The enclosure is attached to the branch with lag bolts and is approximately 100' above the ground. The camera and heater run on 24 volts ac. There is a 120:24 volt transformer in the enclosure in which 120 vac supplies the equipment.

One power and one signal (coax) cable go down the tree to the ground. From there they go 600' underground to the Libby Dam weather station which overlooks Lake Koocanusa. At the weather station the eaglecam picture signal goes to a microwave transmitter and is transmitted about a mile, at a baud rate of 115,200 kbps, to a receiver on top of the Libby Dam Visitor Center. From that receiver a coax cable goes down into the Visitor Center ceiling. In the Visitor Center ceiling the signal is split two ways. One goes to a monitor in the Visitor Center display area where the public can view the live broadcast on a television monitor. The other way goes to the Visitor Center basement where there is a computer that broadcast it over the local area network and to the internet.

More technicall details from the U.S. Army Corps of Engineers: Eagle Cam Camera setup

More info:
U.S. Fish & Wildlife Service Threatened & Endangered Species: Bald Eagles
U.S. Fish & Wildlife Service (Midwest Region) Bald Eagle Links

Live cam at the Libby Dam Visitor Center. Photo by
Libby Dam. Photo by

Nest History:

May 1: 2 Chicks observed in nest
Apr. 25: Chick observed in nest
Mar. 20: 2nd egg observed in nest
Mar. 18: 1st egg in nest
Mar. 3: Webcam and radio repaired, replaced and operational. A pair of eagles observed in nest this afternoon.
Feb. 28: No nesting activity observed to date. Recent snowstorms may have delayed activity.

April 22: Still 2 eggs in the nest
March 22: 2nd egg spotted in nest
March 19: 1 egg in nest
February/March 18: Nest tending...
February 24: Adult eagle observed on nest.
View pictures

July ??: Chick expected to fledge the nest and go out on its own
May 16: One of the chicks died from unknown causes.
April 24: 2 eaglets observed in nest.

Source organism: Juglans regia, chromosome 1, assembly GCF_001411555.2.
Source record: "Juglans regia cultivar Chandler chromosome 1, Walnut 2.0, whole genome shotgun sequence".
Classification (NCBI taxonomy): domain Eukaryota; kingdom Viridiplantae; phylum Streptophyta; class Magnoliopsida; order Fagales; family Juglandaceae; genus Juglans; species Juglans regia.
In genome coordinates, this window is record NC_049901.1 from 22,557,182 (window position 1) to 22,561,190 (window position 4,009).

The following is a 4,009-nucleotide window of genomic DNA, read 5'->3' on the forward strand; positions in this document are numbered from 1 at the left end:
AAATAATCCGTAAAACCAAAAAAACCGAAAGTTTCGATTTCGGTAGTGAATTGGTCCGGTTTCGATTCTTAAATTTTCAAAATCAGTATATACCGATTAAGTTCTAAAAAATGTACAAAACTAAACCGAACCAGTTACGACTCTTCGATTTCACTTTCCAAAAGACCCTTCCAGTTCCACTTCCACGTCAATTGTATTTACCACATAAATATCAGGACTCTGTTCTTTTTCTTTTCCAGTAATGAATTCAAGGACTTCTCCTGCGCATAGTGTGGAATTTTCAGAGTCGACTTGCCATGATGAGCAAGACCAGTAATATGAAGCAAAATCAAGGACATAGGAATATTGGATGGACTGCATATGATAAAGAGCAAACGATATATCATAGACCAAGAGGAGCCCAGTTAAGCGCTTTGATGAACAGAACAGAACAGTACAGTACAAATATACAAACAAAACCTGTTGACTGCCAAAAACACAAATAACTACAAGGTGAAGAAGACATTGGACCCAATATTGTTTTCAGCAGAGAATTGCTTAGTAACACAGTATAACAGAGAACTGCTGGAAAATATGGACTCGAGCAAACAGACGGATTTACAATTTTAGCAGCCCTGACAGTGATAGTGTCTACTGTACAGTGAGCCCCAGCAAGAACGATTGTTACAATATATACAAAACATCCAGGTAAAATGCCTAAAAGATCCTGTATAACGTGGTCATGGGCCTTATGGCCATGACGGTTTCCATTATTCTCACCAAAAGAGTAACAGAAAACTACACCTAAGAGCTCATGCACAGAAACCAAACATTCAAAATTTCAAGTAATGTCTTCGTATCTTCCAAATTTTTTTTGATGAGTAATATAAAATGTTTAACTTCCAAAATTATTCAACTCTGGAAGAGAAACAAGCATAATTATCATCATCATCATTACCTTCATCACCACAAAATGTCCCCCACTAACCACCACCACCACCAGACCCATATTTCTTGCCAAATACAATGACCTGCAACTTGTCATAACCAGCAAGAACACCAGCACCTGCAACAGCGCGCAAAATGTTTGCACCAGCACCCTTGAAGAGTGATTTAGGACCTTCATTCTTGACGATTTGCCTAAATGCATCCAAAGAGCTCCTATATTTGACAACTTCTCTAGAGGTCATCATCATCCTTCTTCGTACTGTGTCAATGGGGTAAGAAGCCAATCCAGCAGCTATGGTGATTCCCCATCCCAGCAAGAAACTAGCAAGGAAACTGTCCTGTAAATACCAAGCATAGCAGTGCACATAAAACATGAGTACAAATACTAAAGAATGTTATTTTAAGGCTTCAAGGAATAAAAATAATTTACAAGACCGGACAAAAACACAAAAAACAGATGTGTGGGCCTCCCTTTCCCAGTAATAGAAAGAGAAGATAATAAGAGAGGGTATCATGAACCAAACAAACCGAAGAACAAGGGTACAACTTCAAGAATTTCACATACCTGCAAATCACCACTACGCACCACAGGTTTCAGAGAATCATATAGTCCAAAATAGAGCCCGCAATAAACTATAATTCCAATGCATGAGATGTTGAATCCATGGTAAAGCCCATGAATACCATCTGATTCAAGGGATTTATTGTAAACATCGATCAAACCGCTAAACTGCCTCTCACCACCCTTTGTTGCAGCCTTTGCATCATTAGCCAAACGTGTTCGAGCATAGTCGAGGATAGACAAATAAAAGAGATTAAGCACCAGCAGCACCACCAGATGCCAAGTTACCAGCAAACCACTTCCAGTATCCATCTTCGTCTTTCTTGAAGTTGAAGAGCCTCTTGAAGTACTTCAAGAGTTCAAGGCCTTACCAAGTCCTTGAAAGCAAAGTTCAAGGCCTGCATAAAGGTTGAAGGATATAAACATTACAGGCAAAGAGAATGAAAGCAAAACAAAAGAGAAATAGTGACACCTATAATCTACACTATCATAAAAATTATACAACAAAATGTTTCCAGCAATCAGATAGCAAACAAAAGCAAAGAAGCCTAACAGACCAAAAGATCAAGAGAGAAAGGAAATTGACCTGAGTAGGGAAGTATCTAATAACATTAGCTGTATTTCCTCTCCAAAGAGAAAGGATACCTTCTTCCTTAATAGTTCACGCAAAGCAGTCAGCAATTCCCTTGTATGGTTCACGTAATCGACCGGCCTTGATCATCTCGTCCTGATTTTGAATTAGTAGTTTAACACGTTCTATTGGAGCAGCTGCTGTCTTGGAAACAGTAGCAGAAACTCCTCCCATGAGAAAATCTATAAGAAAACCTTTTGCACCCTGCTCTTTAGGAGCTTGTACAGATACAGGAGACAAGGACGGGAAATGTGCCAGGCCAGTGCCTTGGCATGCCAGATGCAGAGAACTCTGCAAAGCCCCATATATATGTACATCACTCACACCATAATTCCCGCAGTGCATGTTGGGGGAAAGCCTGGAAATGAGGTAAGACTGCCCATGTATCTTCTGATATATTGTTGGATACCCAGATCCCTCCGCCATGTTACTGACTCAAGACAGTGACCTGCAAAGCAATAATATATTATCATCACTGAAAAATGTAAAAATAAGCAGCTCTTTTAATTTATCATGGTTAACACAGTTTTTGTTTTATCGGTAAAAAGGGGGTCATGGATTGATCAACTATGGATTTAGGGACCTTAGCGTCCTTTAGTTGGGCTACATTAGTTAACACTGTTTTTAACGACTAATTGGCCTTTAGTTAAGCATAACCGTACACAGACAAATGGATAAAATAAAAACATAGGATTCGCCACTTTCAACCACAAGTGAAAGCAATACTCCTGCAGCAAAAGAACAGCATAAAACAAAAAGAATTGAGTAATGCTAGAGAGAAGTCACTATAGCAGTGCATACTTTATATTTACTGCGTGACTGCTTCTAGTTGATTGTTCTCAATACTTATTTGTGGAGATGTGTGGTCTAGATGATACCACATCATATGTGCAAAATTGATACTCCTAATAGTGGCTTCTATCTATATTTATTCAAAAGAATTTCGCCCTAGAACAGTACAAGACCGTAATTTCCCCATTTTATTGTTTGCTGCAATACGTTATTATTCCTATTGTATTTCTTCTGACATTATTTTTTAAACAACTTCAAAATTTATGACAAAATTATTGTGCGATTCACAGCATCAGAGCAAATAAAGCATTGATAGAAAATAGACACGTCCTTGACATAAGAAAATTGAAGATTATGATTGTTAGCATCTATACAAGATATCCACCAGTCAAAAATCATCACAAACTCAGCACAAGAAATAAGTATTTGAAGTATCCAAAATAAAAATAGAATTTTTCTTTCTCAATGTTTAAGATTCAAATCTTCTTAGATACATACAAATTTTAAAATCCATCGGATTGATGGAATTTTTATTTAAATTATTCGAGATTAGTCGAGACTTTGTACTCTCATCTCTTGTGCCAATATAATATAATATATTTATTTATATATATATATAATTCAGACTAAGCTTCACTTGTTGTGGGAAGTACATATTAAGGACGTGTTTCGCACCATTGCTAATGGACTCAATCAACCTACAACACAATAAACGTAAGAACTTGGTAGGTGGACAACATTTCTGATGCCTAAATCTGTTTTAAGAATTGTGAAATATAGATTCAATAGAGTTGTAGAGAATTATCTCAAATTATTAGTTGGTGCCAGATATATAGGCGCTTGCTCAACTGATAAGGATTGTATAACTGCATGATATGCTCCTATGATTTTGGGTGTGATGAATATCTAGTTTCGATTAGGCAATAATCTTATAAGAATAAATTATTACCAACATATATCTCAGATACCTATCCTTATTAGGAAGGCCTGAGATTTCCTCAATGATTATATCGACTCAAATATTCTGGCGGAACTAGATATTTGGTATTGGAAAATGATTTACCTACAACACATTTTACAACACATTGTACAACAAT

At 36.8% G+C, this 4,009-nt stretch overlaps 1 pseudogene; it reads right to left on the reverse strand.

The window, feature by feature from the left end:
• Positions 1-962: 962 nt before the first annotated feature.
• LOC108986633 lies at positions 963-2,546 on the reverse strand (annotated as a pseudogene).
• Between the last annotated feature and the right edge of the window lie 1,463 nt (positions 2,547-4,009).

March 25: 2 eggs observed in snowy nest.
March 18: 1 egg observed in nest.
March 17: Eagle appears to be sitting on an egg. Weather is cold and snowy.
March 16: Adults have been tending nest and adding branches and moss for several weeks.
View pictures

July 27: Chicks flying in and out of nest
May 5: 2 chicks in nest
March 24: 2nd egg observed in nest
March 19: 1 egg observed in nest

April 30: 2 eaglets in nest
July 13: 2 fledged,

March 27, 2006:
2 eaglets in nest
0 fledged

July 20, 2005:
1 eaglet fledged
March 27, 2005:
One of the eaglets died from unknown causes.*
March 22, 2005:
2 eaglets in nest

July 23, 2004:
1 eaglet fledged
March 31, 2004:
2 eaglets in nest

August 2, 2003:
1 eaglet fledged
April 21, 2003:
1 eaglet in nest

July 11, 2002:
2 eaglets fledged
March 12, 2002:
2 eaglets in nest

July 18, 2001:
2 eaglets fledged
March 21, 2001:
2 eaglets in nest

July 16, 2000:
2 eaglets fledged
March 21, 2000:
2 eaglets in nest

July 11, 1999:
2 eaglets fledged
March 21, 1999:
2 eaglets in nest

July 27, 1998:
2 eaglets fledged
April 18, 1998:
2 eaglets in nest

July 14, 1997:
2 eaglets fledged
April 3 , 1997:
2 eaglets in nest

June 23, 1996:
Nest started

*Note: It is not uncommon for eaglets to die in the early stages of development.  Death may occur from natural causes, predators, competition for food, or even Fratricide (killing of one's sibling).

Nest History
Bald Eagle Facts
(Libby Dam pages)

Libby Dam Project
Libby Dam Visitor Center
Kootenai River Drainage
Kootenai River Flows
info pages:

Libby Dam
Lake Koocanusa
Kootenai River • • 406-293-3608
Webcam photos by the US Army Corps of Engineers, Libby Dam.
Other photos by unless otherwise credited. Copyright 2011. All rights reserved.